In fact, one recent survey shows that almost 20 percent of seniors are still unaware of the Wednesday deadline.

According to the survey conducted by Opinion Research Corporation and sponsored by PlanPrescriber, one in five seniors 65 years of age and older with Medicare prescription drug coverage were still aware that the Open Enrollment period ends December 7. The national phone survey was conducted between October 28 and October 31, 2011.

Please spread the word

Hopefully, this number has improved during the past month. Ideally, 100 percent of seniors are now aware of the early deadline. However, it’s more likely that a small percentage of beneficiaries are still in the dark about the deadline – which means we must still work hard to get the word out. That’s why I’m asking all of my readers, Facebook friends, and Twitter followers to talk to all the seniors in your lives and remind them that the last day to switch their Medicare Part D plan is Wednesday, December 7.  Thank you everyone!

When to enroll in a Medicare Part D prescription drug plan

Today I spent the day monitoring phone calls from my company’s Medicare Part D plan enrollment call center. Several seniors who called to enroll in our plan said they were very confused about the Open Enrollment deadline, especially those people who are eligible for both Medicare and Medicaid.

To help clear up some of this confusion, here is some basic information about when you can enroll in a Part D plan or switch Part D plans. In a nutshell:

• Most people can enroll in a Part D plan when they first become eligible for Medicare and then once a year after that during Open Enrollment if they want to switch plans.
• People who receive both Medicare and Medicaid can enroll when they first become eligible and then once a month after that if they want to switch plans.

Enrolling for the first time: Turning 65 or new to Medicare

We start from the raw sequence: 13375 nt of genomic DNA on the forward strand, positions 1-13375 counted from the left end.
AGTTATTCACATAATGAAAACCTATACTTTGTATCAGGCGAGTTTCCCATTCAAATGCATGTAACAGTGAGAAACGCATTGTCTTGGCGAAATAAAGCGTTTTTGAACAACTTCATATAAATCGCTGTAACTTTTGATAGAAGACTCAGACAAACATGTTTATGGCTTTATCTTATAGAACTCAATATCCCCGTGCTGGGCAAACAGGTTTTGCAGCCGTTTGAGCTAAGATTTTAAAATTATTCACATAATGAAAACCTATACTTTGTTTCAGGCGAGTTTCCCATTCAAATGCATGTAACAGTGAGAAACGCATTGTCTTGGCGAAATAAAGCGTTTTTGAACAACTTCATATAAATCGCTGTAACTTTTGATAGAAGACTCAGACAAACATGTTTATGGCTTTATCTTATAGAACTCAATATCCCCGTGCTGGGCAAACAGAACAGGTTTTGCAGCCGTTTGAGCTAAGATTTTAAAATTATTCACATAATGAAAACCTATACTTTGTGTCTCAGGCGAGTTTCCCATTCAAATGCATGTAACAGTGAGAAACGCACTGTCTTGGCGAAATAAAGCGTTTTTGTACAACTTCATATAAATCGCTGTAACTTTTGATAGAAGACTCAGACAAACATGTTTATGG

If you are new to Medicare, it’s important to enroll in a Part D plan as soon as you become eligible (during your Initial Enrollment Period) to avoid paying any late-enrollment penalties. When first eligible for Medicare, you have a full 7 months to enroll in a Medicare Part D plan:
• Up to 3 months before you turn 65
• During the month of your 65th birthday
• Up to 3 months after you turn 65

If you join a prescription drug plan during the 3 months before you turn 65, your coverage will start on the first day of your birth month. If you join during or after your birth month, your coverage will begin on the first day of the next month.

Here are 3 examples to show you when your coverage will go into effect:
Let’s assume your 65th birthday is May 3, 2012. That means your Initial Enrollment Period is from February 1 – August 31, 2012 (3 months before to 3 months after your 65th birthday).

1. If you join a Part D plan before your birth month (February 1 – April 30, 2012)
Your coverage will begin the first day of your birth month: May 1, 2012

2. If you join a Part D plan during your birth month (May 1 – May 31, 2012)
Your coverage will begin: June 1, 2012

3. If you join a Part D plan after your birth month (for example, July 1 – July 31, 2012)
Your coverage will begin: August 1, 2012

When you can switch Part D plans

If you are already enrolled in a Part D plan, you can generally switch plans only once a year during Open Enrollment (also called the Annual Election Period). Open Enrollment runs from October 15 through December 7 for the 2012 plan year. Outside this time period, you may make other changes during the year only if you qualify for a Special Enrollment Period (SEP).

For example, you may qualify for an SEP for the following reasons:
• You lose creditable coverage (that is, coverage as good as or better than Medicare) through no fault of your own  (for example, your former employer or union stops providing coverage for retirees)
• You move to a new permanent address that is not in your current plan’s service area
• Your current plan no longer offers Part D coverage
• You receive Medicaid or get Extra Help with Part D costs
• You are enrolled in a State Pharmaceutical Assistance Program (SPAP)

Dual Eligibles can switch plans once a month

If you have both Medicare and Medicaid, you are considered a “dual eligible” individual. “Dual eligibles” may change plans once every thirty days. You can ignore the Open Enrollment dates and the December 7th deadline because they do not apply to you.

Popular brand-drug patent expirations represent $9 billion+ in savings for Medicare beneficiaries